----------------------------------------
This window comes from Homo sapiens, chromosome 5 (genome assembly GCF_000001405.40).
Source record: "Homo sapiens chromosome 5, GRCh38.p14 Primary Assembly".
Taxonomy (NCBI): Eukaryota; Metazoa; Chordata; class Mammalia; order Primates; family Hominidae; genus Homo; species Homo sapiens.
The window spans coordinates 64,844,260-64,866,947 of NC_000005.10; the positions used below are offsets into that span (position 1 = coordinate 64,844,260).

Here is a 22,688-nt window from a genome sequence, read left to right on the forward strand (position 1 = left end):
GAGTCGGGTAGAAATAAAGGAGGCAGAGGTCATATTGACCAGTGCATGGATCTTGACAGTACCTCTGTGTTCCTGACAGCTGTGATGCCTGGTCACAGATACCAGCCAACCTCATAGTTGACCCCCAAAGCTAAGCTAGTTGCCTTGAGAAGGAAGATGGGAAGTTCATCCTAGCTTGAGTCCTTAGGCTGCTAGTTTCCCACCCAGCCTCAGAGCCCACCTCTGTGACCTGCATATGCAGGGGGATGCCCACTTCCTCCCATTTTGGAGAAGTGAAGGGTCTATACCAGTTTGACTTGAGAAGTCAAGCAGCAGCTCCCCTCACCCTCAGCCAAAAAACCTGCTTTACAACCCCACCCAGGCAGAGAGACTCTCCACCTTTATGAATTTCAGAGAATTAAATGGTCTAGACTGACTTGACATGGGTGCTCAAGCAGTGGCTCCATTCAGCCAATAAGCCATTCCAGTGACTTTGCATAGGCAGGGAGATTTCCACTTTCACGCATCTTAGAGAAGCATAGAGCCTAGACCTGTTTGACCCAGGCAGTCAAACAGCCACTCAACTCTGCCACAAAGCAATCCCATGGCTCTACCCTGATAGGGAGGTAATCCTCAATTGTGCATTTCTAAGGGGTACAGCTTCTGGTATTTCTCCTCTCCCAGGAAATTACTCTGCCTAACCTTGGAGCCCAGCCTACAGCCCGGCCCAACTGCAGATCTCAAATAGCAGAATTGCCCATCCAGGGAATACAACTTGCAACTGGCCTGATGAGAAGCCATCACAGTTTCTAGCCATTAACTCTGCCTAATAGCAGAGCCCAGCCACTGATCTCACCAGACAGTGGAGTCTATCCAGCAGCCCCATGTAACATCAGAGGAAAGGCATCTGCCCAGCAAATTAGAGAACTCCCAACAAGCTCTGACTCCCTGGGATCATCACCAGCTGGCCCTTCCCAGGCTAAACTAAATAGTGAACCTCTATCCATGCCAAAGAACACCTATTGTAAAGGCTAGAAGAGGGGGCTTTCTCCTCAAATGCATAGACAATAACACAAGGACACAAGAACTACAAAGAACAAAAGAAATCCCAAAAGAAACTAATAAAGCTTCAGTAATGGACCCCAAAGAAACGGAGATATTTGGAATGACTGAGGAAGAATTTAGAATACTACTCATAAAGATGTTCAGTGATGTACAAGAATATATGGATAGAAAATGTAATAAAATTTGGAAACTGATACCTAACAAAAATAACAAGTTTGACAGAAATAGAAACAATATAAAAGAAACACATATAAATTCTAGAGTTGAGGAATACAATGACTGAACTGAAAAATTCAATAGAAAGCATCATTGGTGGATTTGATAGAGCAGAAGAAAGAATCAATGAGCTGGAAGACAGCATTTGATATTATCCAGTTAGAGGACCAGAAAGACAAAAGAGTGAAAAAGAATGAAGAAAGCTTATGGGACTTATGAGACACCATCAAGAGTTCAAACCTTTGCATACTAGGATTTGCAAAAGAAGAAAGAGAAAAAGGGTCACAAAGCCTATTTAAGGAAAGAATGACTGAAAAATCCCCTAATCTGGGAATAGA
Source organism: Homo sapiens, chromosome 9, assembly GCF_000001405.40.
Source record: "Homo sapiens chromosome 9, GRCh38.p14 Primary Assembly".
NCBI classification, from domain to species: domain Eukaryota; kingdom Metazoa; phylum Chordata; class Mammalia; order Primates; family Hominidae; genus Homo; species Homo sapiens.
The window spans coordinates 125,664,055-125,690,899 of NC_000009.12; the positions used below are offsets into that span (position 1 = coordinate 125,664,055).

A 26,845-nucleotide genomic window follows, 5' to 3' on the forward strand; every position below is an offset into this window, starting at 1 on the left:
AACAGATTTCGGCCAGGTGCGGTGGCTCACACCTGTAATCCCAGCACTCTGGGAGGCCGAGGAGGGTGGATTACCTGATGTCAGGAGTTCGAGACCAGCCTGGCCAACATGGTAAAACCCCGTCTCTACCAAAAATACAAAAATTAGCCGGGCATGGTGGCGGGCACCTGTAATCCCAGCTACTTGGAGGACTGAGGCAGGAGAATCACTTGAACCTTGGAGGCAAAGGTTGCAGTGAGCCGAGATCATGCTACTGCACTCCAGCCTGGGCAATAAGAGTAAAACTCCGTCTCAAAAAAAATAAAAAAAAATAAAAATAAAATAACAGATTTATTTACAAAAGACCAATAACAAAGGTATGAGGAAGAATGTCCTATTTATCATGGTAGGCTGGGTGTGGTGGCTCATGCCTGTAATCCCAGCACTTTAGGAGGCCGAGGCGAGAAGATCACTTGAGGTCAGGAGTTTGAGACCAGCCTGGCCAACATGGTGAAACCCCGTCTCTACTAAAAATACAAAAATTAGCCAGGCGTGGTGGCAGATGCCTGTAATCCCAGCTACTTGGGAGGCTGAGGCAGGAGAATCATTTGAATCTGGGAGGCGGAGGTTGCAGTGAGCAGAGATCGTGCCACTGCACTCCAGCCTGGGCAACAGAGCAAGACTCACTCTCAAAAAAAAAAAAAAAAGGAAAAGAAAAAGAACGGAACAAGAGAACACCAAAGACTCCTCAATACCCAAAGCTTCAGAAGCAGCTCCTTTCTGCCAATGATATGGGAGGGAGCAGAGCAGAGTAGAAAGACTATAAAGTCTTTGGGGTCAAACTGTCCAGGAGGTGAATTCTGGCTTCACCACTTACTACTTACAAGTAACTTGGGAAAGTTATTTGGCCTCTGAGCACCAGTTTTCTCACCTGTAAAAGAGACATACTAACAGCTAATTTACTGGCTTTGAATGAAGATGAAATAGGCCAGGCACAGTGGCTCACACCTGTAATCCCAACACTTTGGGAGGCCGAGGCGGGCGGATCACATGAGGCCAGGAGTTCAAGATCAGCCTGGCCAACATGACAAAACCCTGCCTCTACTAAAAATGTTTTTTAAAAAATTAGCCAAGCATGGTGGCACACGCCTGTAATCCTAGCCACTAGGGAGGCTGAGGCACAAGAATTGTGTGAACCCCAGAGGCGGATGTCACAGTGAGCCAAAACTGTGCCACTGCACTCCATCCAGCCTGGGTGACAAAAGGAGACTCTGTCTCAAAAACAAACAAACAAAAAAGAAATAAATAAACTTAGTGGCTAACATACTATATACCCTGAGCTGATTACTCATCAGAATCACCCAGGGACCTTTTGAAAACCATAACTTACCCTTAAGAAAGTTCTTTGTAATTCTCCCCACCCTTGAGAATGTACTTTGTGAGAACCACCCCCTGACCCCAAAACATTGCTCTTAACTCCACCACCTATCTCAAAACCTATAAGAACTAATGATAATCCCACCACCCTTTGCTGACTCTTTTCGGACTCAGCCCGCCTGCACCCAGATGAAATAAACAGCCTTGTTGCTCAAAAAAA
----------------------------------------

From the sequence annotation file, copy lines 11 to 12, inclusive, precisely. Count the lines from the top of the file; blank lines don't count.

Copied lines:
A 26,845-nucleotide genomic window follows, 5' to 3' on the forward strand; every position below is an offset into this window, starting at 1 on the left:
AACAGATTTCGGCCAGGTGCGGTGGCTCACACCTGTAATCCCAGCACTCTGGGAGGCCGAGGAGGGTGGATTACCTGATGTCAGGAGTTCGAGACCAGCCTGGCCAACATGGTAAAACCCCGTCTCTACCAAAAATACAAAAATTAGCCGGGCATGGTGGCGGGCACCTGTAATCCCAGCTACTTGGAGGACTGAGGCAGGAGAATCACTTGAACCTTGGAGGCAAAGGTTGCAGTGAGCCGAGATCATGCTACTGCACTCCAGCCTGGGCAATAAGAGTAAAACTCCGTCTCAAAAAAAATAAAAAAAAATAAAAATAAAATAACAGATTTATTTACAAAAGACCAATAACAAAGGTATGAGGAAGAATGTCCTATTTATCATGGTAGGCTGGGTGTGGTGGCTCATGCCTGTAATCCCAGCACTTTAGGAGGCCGAGGCGAGAAGATCACTTGAGGTCAGGAGTTTGAGACCAGCCTGGCCAACATGGTGAAACCCCGTCTCTACTAAAAATACAAAAATTAGCCAGGCGTGGTGGCAGATGCCTGTAATCCCAGCTACTTGGGAGGCTGAGGCAGGAGAATCATTTGAATCTGGGAGGCGGAGGTTGCAGTGAGCAGAGATCGTGCCACTGCACTCCAGCCTGGGCAACAGAGCAAGACTCACTCTCAAAAAAAAAAAAAAAAGGAAAAGAAAAAGAACGGAACAAGAGAACACCAAAGACTCCTCAATACCCAAAGCTTCAGAAGCAGCTCCTTTCTGCCAATGATATGGGAGGGAGCAGAGCAGAGTAGAAAGACTATAAAGTCTTTGGGGTCAAACTGTCCAGGAGGTGAATTCTGGCTTCACCACTTACTACTTACAAGTAACTTGGGAAAGTTATTTGGCCTCTGAGCACCAGTTTTCTCACCTGTAAAAGAGACATACTAACAGCTAATTTACTGGCTTTGAATGAAGATGAAATAGGCCAGGCACAGTGGCTCACACCTGTAATCCCAACACTTTGGGAGGCCGAGGCGGGCGGATCACATGAGGCCAGGAGTTCAAGATCAGCCTGGCCAACATGACAAAACCCTGCCTCTACTAAAAATGTTTTTTAAAAAATTAGCCAAGCATGGTGGCACACGCCTGTAATCCTAGCCACTAGGGAGGCTGAGGCACAAGAATTGTGTGAACCCCAGAGGCGGATGTCACAGTGAGCCAAAACTGTGCCACTGCACTCCATCCAGCCTGGGTGACAAAAGGAGACTCTGTCTCAAAAACAAACAAACAAAAAAGAAATAAATAAACTTAGTGGCTAACATACTATATACCCTGAGCTGATTACTCATCAGAATCACCCAGGGACCTTTTGAAAACCATAACTTACCCTTAAGAAAGTTCTTTGTAATTCTCCCCACCCTTGAGAATGTACTTTGTGAGAACCACCCCCTGACCCCAAAACATTGCTCTTAACTCCACCACCTATCTCAAAACCTATAAGAACTAATGATAATCCCACCACCCTTTGCTGACTCTTTTCGGACTCAGCCCGCCTGCACCCAGATGAAATAAACAGCCTTGTTGCTCAAAAAAA